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Create or Die

A Manifesto For Fearless
Creators Everywhere

This book reveals just why creativity is the backbone of happiness and success, regardless of your occupation. It discusses the many adversaries to creativity that we are surrounded by and shows how to overcome them to create a powerful life by your own design.

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You’re so free, you can choose bondage!

bondage

An interesting discussion emerged on my Facebook feed after my most recent post titled “F*ck it, I’m done.” That post was all about my own journey from being an atheist/materialist to a quite different – far more spiritual, happy, and abundant – place.

One commenter chimed in with a classic materialist line: “we have no freewill.” What does that mean, and why does it matter?

It matters because understanding why you are here is freeing. Not understanding why you are here is the opposite of freeing; it feels like bondage. I know what both systems of thought feel like from personal experience, and I can tell you that the former is WAY more satisfying.

The materialist line says that you are here because we are all part of one giant machine, which, like a clock got wound up at some indescribably distant “beginning” then its maker walked away. It says that everything that happened since that original point is just a step by step process that deterministically unfolds from that origin.

What that heady line means is that if you went back and started everything over again at exactly the same point, everything would happen exactly the same.

Computers are like that. If you start a computer program with exactly the same conditions, you will always get exactly the same results. There is no means of flexibility or freedom in a computer. Computers are deterministic, and will never do something “unexpected” given the starting conditions.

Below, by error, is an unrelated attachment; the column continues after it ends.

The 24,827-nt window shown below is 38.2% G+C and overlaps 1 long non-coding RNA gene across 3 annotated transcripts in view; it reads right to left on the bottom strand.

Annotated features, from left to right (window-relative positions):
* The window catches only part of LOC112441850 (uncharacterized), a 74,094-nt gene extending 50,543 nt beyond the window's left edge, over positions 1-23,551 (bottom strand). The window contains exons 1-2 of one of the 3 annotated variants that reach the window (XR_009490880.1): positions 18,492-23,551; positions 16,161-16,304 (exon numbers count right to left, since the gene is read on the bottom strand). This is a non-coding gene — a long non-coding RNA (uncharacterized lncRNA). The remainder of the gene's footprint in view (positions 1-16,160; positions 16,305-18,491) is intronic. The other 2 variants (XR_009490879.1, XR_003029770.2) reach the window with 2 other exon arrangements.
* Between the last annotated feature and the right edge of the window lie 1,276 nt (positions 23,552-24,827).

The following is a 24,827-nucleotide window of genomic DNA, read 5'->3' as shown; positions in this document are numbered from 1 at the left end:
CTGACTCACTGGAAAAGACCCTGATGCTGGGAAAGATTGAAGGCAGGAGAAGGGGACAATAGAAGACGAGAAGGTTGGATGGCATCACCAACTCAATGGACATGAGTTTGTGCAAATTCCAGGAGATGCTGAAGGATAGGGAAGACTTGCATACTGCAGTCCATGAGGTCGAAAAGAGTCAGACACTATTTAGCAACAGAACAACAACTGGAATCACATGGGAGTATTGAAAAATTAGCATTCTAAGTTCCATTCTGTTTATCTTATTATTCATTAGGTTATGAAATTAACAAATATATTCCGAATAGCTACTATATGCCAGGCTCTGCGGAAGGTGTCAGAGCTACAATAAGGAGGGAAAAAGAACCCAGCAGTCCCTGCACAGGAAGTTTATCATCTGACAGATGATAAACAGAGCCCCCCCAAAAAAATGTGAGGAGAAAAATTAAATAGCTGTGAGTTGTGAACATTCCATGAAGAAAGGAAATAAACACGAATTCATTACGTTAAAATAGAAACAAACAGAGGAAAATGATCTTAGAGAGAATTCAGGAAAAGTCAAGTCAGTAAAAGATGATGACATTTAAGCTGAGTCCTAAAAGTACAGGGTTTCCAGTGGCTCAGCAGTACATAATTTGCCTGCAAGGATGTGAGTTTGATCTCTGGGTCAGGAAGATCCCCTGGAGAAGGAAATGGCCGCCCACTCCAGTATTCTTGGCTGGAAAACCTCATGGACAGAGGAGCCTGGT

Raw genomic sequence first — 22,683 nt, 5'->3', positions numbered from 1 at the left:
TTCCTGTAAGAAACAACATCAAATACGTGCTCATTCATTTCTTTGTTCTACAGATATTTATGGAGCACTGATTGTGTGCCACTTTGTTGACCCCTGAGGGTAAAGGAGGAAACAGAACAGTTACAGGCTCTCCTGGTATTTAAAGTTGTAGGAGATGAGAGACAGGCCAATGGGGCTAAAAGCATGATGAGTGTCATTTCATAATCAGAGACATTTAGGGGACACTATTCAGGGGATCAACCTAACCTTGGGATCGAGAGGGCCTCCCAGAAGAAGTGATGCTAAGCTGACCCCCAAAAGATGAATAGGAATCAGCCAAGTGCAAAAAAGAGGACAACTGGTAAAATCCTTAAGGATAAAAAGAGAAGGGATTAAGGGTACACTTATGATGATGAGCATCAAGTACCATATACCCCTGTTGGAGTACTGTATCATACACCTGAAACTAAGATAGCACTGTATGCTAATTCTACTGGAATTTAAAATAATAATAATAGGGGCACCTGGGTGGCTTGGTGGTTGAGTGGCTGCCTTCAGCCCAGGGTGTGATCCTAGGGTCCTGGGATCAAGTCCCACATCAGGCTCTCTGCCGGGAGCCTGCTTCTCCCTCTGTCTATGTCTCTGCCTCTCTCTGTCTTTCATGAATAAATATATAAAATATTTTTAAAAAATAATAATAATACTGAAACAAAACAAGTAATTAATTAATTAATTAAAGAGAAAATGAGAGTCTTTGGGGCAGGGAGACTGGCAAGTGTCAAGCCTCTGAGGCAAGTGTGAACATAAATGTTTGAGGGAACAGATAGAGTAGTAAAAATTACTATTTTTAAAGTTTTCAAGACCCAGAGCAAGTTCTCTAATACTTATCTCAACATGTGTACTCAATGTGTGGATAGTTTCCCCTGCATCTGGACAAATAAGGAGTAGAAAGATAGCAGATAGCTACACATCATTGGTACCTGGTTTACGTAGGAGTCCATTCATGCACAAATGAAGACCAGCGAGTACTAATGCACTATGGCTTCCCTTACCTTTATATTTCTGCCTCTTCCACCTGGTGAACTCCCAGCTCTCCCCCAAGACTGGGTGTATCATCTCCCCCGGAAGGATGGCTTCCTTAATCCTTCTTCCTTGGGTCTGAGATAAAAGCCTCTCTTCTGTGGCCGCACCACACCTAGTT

Good thing we aren’t computers – even though many people think we are.

The most common fallacy in the materialist (and determinist) thinking is that our brains operate biochemically just like a computer (in technical terms, this is called a universal Turing Machine). In this view, your spirit or soul is nothing but a byproduct of the myriad chemical reactions taking place therein. If you started it all over again with the same circumstances, you’d make exactly the same choices – or so they claim.

The problem with that model is that it denies the many deeper levels of reality that our brains can tap into resources that exist outside of space and time as we know it. Our soul or core is something that is far deeper than just the physical hardware of our brains, and has its own trajectory.

There are plenty of scientific studies that show that our brains are tapping into something “else”. To name only a few of them: studies of near-death experiences (e.g. Chris Carter’s book “Science of the Near Death Experience”); the Princeton PEAR experiments; the remote viewing efforts carried out by the US CIA and other similar organizations; the work of Penrose & Hameroff on consciousness; and so on.